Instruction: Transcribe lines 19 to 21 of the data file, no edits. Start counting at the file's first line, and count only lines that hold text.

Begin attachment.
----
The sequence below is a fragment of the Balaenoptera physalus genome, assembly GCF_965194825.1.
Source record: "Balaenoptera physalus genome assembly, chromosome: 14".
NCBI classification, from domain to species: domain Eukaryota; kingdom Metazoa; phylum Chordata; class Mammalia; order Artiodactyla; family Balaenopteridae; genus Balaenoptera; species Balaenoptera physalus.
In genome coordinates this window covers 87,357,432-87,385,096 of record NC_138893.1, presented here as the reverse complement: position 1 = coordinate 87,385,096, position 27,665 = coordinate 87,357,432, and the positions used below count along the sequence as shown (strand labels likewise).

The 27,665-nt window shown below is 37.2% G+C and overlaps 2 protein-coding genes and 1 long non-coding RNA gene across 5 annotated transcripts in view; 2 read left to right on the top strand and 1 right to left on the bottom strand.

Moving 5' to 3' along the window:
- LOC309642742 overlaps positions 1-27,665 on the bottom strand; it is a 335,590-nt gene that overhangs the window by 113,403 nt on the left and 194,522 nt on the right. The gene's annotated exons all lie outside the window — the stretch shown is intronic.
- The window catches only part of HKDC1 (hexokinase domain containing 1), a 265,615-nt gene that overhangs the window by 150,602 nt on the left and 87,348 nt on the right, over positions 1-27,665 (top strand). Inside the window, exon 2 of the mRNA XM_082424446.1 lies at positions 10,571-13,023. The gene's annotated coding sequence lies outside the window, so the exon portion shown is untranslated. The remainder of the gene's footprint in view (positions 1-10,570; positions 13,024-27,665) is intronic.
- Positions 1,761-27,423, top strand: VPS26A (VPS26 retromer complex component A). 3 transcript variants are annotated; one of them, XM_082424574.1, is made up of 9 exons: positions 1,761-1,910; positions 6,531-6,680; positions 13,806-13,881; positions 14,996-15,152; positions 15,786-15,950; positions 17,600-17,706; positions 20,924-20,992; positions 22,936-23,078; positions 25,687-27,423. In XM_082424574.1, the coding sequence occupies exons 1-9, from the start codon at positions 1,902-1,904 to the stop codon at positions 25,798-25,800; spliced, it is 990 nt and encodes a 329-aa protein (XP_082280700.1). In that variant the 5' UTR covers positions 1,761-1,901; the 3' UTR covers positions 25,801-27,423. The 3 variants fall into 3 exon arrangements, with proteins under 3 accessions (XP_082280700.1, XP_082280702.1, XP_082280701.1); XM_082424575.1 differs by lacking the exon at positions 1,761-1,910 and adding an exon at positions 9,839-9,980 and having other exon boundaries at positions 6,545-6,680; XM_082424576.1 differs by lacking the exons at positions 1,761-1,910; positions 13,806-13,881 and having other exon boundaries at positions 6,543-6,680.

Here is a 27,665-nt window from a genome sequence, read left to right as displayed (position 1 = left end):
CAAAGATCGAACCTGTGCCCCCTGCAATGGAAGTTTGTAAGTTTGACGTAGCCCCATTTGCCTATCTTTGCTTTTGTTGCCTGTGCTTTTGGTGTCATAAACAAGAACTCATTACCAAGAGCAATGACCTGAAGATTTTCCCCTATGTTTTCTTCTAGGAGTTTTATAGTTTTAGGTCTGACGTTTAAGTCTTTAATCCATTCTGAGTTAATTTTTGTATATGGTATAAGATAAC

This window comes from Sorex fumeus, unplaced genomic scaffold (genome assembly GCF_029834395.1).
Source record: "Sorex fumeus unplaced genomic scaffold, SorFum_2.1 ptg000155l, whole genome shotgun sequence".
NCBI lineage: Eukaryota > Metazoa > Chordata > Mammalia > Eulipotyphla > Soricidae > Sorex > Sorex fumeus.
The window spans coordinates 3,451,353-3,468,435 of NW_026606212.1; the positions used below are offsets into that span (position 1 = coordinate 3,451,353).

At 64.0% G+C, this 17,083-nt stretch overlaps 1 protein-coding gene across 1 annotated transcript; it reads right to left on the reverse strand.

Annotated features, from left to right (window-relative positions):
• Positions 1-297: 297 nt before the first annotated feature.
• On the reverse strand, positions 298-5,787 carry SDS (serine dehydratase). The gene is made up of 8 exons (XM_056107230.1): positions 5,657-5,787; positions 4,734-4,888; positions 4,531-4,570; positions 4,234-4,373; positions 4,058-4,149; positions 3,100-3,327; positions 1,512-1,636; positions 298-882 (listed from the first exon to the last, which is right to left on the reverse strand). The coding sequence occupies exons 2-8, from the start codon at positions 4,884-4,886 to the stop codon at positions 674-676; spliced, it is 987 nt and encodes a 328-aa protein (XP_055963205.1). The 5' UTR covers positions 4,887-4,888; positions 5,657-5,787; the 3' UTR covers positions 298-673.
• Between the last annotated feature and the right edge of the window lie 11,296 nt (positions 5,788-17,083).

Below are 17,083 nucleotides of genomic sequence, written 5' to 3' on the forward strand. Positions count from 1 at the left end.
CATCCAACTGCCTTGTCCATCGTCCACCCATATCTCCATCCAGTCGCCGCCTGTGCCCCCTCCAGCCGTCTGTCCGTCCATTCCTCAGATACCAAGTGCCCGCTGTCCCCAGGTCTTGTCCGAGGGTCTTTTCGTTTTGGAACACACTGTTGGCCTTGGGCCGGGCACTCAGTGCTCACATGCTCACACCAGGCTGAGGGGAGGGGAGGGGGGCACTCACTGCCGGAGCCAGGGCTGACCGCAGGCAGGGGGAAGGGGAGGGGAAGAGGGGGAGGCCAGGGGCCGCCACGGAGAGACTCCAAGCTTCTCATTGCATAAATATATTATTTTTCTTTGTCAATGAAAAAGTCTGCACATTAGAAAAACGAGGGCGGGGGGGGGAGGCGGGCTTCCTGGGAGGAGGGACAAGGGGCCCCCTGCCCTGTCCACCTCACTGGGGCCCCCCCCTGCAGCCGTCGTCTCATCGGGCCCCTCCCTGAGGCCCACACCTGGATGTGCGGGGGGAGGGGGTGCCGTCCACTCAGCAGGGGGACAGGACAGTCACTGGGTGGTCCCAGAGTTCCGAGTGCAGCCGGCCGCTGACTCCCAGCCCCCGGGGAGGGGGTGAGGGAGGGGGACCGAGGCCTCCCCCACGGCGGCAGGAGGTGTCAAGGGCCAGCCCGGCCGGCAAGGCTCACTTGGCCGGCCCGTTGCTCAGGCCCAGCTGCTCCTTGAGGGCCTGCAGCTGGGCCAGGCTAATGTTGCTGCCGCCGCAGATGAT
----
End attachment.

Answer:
• On the reverse strand, positions 298-5,787 carry SDS (serine dehydratase). The gene is made up of 8 exons (XM_056107230.1): positions 5,657-5,787; positions 4,734-4,888; positions 4,531-4,570; positions 4,234-4,373; positions 4,058-4,149; positions 3,100-3,327; positions 1,512-1,636; positions 298-882 (listed from the first exon to the last, which is right to left on the reverse strand). The coding sequence occupies exons 2-8, from the start codon at positions 4,884-4,886 to the stop codon at positions 674-676; spliced, it is 987 nt and encodes a 328-aa protein (XP_055963205.1). The 5' UTR covers positions 4,887-4,888; positions 5,657-5,787; the 3' UTR covers positions 298-673.
• Between the last annotated feature and the right edge of the window lie 11,296 nt (positions 5,788-17,083).

Below are 17,083 nucleotides of genomic sequence, written 5' to 3' on the forward strand. Positions count from 1 at the left end.